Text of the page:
[0089] It will be appreciated that the particulate compositions disclosed herein comprise a structural matrix that exhibits, defines or comprises voids, pores, defects, hollows, spaces, interstitial spaces, apertures, perforations or holes. The absolute shape (as opposed to the morphology) of the perforated microstructure is generally not critical and any overall configuration that provides the desired characteristics is contemplated as being within the scope of the invention.

[0090] Accordingly, preferred embodiments can comprise approximately microspherical shapes.

[0091] However, collapsed, deformed or fractured particulates are also compatible.

[0092] In accordance with the teachings herein the particulate compositions will preferably be provided in a “dry” state. That is the particulates will possess a moisture content that allows the powder to remain chemically and physically stable during storage at ambient temperature and easily dispersible. As such, the moisture content of the microparticles is typically less than 6% by weight, and preferably less 3% by weight. In some instances the moisture content will be as low as 1% by weight. The moisture content is, at least in part, dictated by the formulation and is controlled by the process conditions employed, e.g., inlet temperature, feed concentration, pump rate, and blowing agent type, concentration and post drying. Reduction in bound water leads to significant improvements in the dispersibility and flowability of phospholipid based powders, leading to the potential for highly efficient delivery of powdered lung surfactants or particulate composition comprising active agent dispersed in the phospholipid. The improved dispersibility allows simple passive DPI devices to be used to effectively deliver these powders.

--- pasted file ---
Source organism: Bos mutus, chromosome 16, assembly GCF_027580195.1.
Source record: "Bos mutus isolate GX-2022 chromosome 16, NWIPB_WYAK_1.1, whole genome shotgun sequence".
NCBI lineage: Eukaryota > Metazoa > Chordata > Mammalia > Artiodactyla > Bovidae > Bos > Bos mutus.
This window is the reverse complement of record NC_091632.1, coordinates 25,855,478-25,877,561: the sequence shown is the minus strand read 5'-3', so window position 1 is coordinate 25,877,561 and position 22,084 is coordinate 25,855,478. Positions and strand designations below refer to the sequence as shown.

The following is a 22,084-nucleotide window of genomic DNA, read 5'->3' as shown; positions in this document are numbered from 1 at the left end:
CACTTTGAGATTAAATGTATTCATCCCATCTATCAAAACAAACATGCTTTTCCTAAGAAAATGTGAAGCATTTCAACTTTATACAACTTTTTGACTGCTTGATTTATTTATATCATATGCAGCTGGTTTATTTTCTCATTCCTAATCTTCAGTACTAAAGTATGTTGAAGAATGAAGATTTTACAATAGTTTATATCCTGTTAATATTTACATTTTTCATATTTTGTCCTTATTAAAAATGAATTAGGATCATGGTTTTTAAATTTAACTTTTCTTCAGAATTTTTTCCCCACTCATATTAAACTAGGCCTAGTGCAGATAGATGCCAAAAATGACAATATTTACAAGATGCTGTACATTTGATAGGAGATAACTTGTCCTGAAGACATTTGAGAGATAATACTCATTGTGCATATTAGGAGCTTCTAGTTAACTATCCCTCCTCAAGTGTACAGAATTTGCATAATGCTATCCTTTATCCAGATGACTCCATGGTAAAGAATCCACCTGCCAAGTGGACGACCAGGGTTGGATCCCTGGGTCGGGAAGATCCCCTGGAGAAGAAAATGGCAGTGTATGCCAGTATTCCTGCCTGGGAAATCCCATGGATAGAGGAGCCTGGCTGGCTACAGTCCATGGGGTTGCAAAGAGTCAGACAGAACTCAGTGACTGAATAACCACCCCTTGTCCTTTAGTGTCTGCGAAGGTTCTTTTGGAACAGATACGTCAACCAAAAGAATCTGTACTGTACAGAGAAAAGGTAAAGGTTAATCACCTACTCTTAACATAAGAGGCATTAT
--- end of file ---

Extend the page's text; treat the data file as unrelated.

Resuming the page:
[0093] Although the powder compositions are preferably used for inhalation therapies, the powders of the present invention can also be administered by other techniques known in the art, including, but not limited to oral, intramuscular, intravenous, intratracheal, intraperitoneal, subcutaneous, and transdermal, either as capsules, tablets, dry powders, reconstituted powders, or suspensions.

[0094] Accordingly, one embodiment of the present invention is directed to oral administration of the particulate compositions. According to this embodiment, the composition of the present invention are provided in unit dose form, such as capsules, caplets, tablets, lozenges and the like or are suspended in a suitable vehicle for subsequent administration as a liquid suspension. The fine powders of the present invention have a large surface area, thus providing immediate release formulations.

[0095] According to another embodiment, release kinetics of the active agent containing composition is controlled. According to a preferred embodiment, the compositions of the present invention provide immediate release due to the small size of the insoluble active agent, i.e. less than microns, incorporated into the matrix material. Alternatively, the compositions of the present invention may be provided as non-homogeneous mixtures of active agent incorporated into a matrix material and unincorporated active agent in order to provide desirable release rates of active agent. According to this embodiment, active agents formulated using the emulsion-based manufacturing process of the present invention have utility in immediate release applications when administered via either pulmonary or oral routes. Rapid release is facilitated by: (a) the high surface area of the low density porous powders; (b) the small size of the drug crystals that are incorporated therein, and; (c) the low surface energy of the particles resulting from the lack of long-range order for the phospholipids on the surface of the particles.